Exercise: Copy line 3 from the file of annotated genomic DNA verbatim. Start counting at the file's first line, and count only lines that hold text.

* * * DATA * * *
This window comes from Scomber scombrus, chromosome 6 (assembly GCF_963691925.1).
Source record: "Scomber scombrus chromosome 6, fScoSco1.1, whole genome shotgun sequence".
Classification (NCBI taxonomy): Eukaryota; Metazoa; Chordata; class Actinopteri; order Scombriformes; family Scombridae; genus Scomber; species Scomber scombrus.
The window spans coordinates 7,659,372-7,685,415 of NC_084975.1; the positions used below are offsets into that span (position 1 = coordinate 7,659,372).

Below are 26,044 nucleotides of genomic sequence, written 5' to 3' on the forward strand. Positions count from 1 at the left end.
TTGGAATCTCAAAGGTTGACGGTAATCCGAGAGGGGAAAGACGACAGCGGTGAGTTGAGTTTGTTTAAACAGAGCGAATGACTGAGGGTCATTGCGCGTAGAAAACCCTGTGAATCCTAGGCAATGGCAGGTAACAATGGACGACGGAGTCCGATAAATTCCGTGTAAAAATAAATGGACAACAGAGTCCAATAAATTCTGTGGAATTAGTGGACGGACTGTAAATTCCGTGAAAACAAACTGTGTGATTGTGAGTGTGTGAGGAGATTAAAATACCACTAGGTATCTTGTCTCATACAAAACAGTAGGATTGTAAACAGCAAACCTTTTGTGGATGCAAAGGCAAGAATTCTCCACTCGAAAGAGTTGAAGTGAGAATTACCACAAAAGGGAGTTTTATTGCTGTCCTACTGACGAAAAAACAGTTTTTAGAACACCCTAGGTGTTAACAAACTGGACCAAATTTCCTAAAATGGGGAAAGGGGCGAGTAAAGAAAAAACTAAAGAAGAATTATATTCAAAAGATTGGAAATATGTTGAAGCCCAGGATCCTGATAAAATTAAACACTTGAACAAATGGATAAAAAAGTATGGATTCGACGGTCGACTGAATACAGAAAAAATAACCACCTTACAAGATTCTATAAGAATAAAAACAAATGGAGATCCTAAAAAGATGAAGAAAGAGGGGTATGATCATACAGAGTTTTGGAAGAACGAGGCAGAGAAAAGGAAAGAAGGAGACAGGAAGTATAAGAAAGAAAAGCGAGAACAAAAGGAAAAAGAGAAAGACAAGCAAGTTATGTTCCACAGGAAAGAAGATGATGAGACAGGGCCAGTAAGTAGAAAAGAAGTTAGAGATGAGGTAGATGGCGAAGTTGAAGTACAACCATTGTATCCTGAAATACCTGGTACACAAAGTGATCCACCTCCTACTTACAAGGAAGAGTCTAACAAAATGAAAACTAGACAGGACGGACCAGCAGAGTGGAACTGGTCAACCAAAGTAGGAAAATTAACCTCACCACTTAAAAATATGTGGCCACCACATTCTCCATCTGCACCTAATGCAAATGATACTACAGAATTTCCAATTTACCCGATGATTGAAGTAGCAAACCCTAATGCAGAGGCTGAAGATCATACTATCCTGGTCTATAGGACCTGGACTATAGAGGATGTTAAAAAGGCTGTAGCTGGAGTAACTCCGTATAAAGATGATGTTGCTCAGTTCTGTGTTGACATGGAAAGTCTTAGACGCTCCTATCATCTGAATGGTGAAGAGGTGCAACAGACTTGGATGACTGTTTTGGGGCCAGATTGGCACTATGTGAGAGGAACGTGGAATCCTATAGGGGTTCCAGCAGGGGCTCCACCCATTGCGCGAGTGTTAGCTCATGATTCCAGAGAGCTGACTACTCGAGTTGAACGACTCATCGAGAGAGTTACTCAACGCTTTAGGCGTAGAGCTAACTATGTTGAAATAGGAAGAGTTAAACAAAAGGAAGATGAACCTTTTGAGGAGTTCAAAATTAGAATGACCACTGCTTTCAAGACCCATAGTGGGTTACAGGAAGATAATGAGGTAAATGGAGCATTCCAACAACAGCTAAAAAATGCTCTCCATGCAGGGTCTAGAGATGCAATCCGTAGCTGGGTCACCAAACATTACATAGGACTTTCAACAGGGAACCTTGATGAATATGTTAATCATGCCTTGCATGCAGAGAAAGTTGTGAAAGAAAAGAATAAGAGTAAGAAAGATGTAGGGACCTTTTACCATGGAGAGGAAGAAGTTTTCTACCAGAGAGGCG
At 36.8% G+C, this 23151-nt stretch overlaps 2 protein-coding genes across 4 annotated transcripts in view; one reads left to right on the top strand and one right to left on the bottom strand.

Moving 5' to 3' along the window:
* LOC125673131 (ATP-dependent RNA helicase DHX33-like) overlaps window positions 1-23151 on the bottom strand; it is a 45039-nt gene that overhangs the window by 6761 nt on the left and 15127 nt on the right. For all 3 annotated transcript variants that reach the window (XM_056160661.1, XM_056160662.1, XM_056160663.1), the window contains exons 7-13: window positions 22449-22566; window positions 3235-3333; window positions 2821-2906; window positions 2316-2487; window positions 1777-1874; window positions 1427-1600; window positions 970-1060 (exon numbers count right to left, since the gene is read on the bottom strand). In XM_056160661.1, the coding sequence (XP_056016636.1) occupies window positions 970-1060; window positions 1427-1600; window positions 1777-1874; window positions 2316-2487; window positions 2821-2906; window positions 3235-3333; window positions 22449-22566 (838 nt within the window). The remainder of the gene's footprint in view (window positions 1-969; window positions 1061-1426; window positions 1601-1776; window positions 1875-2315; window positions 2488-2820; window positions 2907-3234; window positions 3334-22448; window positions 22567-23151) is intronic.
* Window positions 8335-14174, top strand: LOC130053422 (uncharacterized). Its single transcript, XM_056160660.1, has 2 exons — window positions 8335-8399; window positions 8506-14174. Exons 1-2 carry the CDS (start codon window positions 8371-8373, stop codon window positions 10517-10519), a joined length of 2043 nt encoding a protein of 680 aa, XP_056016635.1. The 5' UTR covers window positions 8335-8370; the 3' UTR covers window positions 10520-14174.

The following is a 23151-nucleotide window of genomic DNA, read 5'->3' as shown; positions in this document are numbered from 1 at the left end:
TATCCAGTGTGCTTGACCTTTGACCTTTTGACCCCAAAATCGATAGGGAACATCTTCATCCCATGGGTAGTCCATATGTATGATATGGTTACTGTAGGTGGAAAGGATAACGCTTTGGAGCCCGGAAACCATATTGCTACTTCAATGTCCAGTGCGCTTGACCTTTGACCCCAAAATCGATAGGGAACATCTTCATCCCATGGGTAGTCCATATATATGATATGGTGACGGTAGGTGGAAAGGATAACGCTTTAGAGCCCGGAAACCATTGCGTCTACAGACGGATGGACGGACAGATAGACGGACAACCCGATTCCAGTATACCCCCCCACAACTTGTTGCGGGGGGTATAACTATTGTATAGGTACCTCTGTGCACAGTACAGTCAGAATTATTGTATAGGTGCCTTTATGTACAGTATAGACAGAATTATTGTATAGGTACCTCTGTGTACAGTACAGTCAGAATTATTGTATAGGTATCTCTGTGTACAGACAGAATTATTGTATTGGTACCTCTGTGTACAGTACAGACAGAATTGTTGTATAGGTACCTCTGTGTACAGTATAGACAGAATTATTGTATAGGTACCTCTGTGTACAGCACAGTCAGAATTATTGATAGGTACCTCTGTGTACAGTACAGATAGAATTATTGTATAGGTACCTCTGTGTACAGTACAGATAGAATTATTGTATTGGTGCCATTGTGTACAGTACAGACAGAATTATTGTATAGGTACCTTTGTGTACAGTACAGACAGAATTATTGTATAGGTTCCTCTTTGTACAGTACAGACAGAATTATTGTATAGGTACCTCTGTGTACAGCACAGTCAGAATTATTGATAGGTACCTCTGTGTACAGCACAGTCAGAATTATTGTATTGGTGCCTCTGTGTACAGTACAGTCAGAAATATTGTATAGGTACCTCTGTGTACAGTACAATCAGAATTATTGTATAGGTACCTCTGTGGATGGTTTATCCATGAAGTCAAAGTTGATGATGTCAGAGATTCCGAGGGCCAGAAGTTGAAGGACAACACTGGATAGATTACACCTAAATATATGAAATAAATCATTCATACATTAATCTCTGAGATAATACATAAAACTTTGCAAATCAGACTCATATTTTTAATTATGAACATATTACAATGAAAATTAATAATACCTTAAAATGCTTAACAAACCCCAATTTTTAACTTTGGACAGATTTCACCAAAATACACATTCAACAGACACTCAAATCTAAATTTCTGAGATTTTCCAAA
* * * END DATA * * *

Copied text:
Classification (NCBI taxonomy): Eukaryota; Metazoa; Chordata; class Actinopteri; order Scombriformes; family Scombridae; genus Scomber; species Scomber scombrus.